Lone Pine space to be revamped for the fall
Mhambi and Eric Ramsey, director of the Collis Center, said they hoped the space will be ready for use by the middle of Fall term.
The Collis Governing Board hopes to solicit outside donations to help fund renovations of the space, Mhambi said.
"A Dartmouth family has been interested in contributing to the social life on campus," Ramsey said, adding that Collis Governing Board would be engaging in conversations with the family.
Any funding from outside the College is "still in the proposal stage," he said.
Mhambi and the Collis Governing Board hope to create a viable social space for students and student groups to frequently utilize because the campus lacks such spaces, Mhambi said. Most of the programming sponsored by the College and various student organizations consists of "just one-time events," he said.
The College is working with interior designers from New York City on plans for the renovations, which will feature new lighting fixtures and furniture, Mhambi said.
Although the space will not have a license to sell food, it will have real glassware and dish-washing capabilities, so groups hosting events can be more environmentally conscious, Ramsey said.
Originally, the Collis Governing Board wanted to open a student-run coffee shop in the location, but did not receive the proper financing and could not obtain administrative approval, Mhambi said.
"The point was that we wanted to make it into a much more fun social space more multipurpose, not as focused on food," he said.
In the spring, the Collis Governing Board sent out a survey to the undergraduate student body asking how students thought the space could be most effectively used. Of the 600 respondents, 93.4 percent said they would like it to be a student-run coffee shop, and 89.4 percent said they would prefer to have gourmet coffee beverages served in the new space, according to a summary of the survey.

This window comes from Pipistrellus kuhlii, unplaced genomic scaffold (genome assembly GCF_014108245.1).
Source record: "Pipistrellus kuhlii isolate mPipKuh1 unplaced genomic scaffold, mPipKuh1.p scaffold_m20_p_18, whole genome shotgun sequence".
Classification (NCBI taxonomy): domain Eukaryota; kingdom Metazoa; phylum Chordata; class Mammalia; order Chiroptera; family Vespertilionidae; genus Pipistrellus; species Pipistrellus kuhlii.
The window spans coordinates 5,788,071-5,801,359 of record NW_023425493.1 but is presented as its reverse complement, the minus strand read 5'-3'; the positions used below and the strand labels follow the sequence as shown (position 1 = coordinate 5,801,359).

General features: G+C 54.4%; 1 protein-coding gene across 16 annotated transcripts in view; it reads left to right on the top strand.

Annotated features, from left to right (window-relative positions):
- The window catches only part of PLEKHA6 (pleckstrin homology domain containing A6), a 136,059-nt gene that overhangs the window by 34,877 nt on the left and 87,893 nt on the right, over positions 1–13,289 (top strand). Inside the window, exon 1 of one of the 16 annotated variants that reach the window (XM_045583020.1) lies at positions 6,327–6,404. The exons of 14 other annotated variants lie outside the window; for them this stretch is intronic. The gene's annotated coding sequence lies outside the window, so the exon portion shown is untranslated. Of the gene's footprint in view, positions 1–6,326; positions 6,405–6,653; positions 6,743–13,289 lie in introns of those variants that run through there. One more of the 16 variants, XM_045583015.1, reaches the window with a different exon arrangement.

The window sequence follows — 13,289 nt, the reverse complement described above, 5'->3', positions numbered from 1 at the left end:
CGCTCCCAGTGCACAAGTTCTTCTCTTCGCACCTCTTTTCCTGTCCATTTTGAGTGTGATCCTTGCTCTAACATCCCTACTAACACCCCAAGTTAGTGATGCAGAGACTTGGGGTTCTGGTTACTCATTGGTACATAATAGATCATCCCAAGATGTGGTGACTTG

With the results of the survey, an informal subcommittee of the Collis Governing Board started working on a funding proposal for the cafe to be reviewed by the Undergraduate Finance Committee.
"The student-run business part of it was to make it run cheaply, and to make it a viable social space," Mhambi said, emphasizing that the idea "wasn't about business, it was more about the space."
The subcommitte proposed the idea to the UFC, but the College rejected the plan to have a student-run coffee shop because it would be difficult to have a consistent student manager with the Dartmouth Plan, Ramsey said. The continuous turnover in student management would also have made it difficult to implement New Hampshire state food service guidelines, he said.
The UFC granted the subcommittee one-third of the funding it had asked for, on the condition that it be put towards a different use of the space, Mhambi said.
Administrators were also hesitant to fund a student-run cafe, according to Mhambi.
"The administration shut down the idea of it being student-run," Mhambi said. "They thought it was competition for the [Collis] Cafe."
When Lone Pine closed in the spring, the students who frequented it were upset, Mhambi said. Some students were upset on a more "philosophical level," questioning how the College could "close the only space that was more socially oriented, more chill, more of a dining experience," he said.
Mhambi said that when he discussed the problem with Dean of the College Tom Crady, Crady referenced the campus-wide budget cuts as a reason the College closed Lone Pine.
In an interview with The Dartmouth, Crady said the Office of Student Life has been working with the Collis Governing Board to determine how to best use the empty space. He said his office has viewed the area as a viable option for a new social space since Lone Pine closed.
"I would want students to think about how best to use the space, and not to presume that we know," Crady said.
Ramsey also emphasized that the College is committed to soliciting student input in plans for the future of the space.